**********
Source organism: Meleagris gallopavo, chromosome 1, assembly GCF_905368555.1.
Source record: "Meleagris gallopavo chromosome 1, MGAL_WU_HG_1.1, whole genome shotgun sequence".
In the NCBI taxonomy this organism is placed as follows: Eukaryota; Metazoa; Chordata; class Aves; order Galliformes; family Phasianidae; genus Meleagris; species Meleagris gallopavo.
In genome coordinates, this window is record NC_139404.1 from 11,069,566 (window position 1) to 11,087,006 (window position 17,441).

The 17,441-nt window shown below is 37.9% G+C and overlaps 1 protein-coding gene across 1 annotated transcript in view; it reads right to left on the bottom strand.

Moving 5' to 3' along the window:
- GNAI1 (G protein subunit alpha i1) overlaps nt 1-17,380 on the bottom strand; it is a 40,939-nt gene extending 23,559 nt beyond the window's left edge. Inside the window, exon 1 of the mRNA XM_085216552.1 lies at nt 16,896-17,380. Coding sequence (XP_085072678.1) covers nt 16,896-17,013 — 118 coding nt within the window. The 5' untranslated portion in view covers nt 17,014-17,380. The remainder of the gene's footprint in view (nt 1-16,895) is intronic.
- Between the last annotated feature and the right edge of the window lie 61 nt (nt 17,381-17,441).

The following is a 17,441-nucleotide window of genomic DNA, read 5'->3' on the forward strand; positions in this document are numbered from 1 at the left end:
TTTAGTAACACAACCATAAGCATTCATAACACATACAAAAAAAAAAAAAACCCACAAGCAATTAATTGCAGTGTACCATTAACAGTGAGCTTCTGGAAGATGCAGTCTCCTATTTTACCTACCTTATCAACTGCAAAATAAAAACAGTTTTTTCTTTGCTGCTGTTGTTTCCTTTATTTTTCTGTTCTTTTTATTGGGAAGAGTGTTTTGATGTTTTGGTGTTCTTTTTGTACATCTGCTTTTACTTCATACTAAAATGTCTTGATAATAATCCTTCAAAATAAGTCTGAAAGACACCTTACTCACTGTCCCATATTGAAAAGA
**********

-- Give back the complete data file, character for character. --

Source organism: Meleagris gallopavo, chromosome 1, assembly GCF_905368555.1.
Source record: "Meleagris gallopavo chromosome 1, MGAL_WU_HG_1.1, whole genome shotgun sequence".
In the NCBI taxonomy this organism is placed as follows: Eukaryota; Metazoa; Chordata; class Aves; order Galliformes; family Phasianidae; genus Meleagris; species Meleagris gallopavo.
In genome coordinates, this window is record NC_139404.1 from 11,069,566 (window position 1) to 11,087,006 (window position 17,441).

The 17,441-nt window shown below is 37.9% G+C and overlaps 1 protein-coding gene across 1 annotated transcript in view; it reads right to left on the bottom strand.

Moving 5' to 3' along the window:
- GNAI1 (G protein subunit alpha i1) overlaps nt 1-17,380 on the bottom strand; it is a 40,939-nt gene extending 23,559 nt beyond the window's left edge. Inside the window, exon 1 of the mRNA XM_085216552.1 lies at nt 16,896-17,380. Coding sequence (XP_085072678.1) covers nt 16,896-17,013 — 118 coding nt within the window. The 5' untranslated portion in view covers nt 17,014-17,380. The remainder of the gene's footprint in view (nt 1-16,895) is intronic.
- Between the last annotated feature and the right edge of the window lie 61 nt (nt 17,381-17,441).

The following is a 17,441-nucleotide window of genomic DNA, read 5'->3' on the forward strand; positions in this document are numbered from 1 at the left end:
TTTAGTAACACAACCATAAGCATTCATAACACATACAAAAAAAAAAAAAACCCACAAGCAATTAATTGCAGTGTACCATTAACAGTGAGCTTCTGGAAGATGCAGTCTCCTATTTTACCTACCTTATCAACTGCAAAATAAAAACAGTTTTTTCTTTGCTGCTGTTGTTTCCTTTATTTTTCTGTTCTTTTTATTGGGAAGAGTGTTTTGATGTTTTGGTGTTCTTTTTGTACATCTGCTTTTACTTCATACTAAAATGTCTTGATAATAATCCTTCAAAATAAGTCTGAAAGACACCTTACTCACTGTCCCATATTGAAAAGA